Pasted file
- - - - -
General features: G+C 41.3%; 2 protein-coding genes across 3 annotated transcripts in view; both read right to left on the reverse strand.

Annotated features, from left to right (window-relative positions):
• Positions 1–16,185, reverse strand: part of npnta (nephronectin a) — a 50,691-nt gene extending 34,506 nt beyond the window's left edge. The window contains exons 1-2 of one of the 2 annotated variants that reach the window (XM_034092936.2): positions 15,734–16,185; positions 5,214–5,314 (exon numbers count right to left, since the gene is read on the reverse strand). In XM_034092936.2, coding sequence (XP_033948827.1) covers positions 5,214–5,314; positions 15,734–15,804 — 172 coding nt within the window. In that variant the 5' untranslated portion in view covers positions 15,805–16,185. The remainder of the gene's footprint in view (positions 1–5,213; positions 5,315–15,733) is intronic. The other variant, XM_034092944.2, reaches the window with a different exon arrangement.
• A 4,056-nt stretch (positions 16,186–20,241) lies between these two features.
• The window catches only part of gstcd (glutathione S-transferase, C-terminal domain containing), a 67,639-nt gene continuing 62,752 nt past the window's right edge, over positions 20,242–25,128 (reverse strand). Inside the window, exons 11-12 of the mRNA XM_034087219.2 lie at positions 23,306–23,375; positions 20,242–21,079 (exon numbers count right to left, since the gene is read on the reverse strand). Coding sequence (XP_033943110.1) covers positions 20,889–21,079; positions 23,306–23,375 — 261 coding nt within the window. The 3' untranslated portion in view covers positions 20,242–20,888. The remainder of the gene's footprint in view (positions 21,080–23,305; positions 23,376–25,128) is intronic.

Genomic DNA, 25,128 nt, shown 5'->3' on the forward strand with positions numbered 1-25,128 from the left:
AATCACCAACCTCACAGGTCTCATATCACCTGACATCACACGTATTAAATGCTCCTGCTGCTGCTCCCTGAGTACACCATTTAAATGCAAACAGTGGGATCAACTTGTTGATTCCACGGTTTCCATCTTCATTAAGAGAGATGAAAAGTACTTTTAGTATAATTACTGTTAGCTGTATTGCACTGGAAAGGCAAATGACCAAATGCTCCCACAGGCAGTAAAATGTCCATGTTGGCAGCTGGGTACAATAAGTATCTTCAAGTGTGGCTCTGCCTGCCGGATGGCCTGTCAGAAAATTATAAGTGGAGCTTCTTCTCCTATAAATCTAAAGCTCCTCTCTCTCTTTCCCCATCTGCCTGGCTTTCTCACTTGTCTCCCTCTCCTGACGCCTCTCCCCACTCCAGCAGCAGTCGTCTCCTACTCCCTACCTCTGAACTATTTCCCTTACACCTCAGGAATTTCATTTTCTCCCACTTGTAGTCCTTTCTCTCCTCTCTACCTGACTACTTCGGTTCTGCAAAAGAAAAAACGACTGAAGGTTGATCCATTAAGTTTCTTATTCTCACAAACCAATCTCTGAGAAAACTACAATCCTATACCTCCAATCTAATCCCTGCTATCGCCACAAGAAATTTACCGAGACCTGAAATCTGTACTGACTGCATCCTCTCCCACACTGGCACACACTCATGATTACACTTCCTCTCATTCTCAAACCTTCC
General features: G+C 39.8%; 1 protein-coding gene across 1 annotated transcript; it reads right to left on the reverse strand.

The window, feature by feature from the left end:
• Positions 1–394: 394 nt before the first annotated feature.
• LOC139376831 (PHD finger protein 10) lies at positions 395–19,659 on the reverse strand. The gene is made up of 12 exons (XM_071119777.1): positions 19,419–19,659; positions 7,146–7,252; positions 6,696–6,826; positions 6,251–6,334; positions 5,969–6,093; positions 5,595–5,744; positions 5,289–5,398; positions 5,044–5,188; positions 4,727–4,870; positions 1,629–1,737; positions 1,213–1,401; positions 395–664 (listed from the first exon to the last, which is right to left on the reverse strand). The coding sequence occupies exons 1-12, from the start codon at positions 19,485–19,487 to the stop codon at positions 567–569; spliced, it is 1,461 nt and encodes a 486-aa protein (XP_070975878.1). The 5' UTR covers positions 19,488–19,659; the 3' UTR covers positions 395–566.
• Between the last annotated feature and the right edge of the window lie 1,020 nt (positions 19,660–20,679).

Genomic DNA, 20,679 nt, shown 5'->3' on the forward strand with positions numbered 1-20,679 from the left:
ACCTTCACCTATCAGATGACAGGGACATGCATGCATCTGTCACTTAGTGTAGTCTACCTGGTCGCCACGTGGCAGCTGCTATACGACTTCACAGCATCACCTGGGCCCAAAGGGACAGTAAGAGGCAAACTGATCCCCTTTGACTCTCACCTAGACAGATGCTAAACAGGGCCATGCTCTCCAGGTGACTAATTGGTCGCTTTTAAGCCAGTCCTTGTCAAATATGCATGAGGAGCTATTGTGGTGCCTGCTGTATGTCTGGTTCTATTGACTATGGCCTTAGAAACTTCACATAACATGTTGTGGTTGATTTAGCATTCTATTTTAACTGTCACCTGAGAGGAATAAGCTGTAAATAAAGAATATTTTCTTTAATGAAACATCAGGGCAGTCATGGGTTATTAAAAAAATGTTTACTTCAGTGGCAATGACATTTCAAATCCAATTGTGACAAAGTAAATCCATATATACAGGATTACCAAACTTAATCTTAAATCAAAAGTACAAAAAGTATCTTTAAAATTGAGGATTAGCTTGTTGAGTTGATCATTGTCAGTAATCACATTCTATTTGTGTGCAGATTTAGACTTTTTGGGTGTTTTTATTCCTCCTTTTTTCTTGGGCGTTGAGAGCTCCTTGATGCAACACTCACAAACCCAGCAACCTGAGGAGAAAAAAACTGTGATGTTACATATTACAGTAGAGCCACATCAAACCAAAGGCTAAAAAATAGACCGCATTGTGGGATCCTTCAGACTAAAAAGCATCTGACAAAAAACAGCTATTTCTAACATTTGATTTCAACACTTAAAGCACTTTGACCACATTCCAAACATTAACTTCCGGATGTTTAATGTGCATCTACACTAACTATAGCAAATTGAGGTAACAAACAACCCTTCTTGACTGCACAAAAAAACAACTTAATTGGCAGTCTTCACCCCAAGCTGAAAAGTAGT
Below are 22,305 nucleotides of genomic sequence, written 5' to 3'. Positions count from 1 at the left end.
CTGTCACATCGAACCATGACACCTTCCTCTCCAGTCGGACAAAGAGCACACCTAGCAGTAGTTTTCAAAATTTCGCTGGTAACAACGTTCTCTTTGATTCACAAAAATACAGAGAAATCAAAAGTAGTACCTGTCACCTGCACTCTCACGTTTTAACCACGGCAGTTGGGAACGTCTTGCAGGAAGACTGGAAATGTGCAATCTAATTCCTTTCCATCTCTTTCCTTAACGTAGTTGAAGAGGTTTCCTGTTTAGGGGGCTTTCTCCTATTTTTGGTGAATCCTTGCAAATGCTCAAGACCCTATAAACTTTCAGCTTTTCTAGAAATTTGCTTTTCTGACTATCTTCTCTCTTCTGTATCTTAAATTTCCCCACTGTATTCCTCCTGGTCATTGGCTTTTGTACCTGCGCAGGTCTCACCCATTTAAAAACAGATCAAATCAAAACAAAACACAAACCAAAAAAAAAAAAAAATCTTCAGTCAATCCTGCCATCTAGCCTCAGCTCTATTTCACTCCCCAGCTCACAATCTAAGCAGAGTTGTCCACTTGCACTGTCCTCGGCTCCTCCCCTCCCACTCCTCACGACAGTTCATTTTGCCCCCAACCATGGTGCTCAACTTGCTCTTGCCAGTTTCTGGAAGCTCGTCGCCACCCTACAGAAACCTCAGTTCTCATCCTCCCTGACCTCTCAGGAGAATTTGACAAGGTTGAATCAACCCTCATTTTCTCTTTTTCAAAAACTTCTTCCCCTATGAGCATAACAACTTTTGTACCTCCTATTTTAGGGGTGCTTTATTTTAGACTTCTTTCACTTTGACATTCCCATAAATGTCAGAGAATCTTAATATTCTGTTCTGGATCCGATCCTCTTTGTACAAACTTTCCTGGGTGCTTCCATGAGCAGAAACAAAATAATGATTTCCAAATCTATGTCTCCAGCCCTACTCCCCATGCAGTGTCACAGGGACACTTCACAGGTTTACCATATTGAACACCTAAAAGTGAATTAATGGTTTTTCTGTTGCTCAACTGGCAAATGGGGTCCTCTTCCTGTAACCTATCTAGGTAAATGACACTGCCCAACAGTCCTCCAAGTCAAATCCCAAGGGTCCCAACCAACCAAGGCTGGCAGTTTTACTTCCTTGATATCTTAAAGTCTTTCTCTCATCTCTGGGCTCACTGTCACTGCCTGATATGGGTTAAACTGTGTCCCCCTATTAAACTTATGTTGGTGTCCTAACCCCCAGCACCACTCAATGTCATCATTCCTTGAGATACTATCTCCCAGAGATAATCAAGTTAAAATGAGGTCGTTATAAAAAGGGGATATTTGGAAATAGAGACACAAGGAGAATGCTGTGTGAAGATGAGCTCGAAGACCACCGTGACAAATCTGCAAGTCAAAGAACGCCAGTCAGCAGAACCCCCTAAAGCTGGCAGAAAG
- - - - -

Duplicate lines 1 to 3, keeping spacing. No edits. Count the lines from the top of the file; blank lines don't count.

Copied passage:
General features: G+C 41.3%; 2 protein-coding genes across 3 annotated transcripts in view; both read right to left on the reverse strand.

Annotated features, from left to right (window-relative positions):
• Positions 1–16,185, reverse strand: part of npnta (nephronectin a) — a 50,691-nt gene extending 34,506 nt beyond the window's left edge. The window contains exons 1-2 of one of the 2 annotated variants that reach the window (XM_034092936.2): positions 15,734–16,185; positions 5,214–5,314 (exon numbers count right to left, since the gene is read on the reverse strand). In XM_034092936.2, coding sequence (XP_033948827.1) covers positions 5,214–5,314; positions 15,734–15,804 — 172 coding nt within the window. In that variant the 5' untranslated portion in view covers positions 15,805–16,185. The remainder of the gene's footprint in view (positions 1–5,213; positions 5,315–15,733) is intronic. The other variant, XM_034092944.2, reaches the window with a different exon arrangement.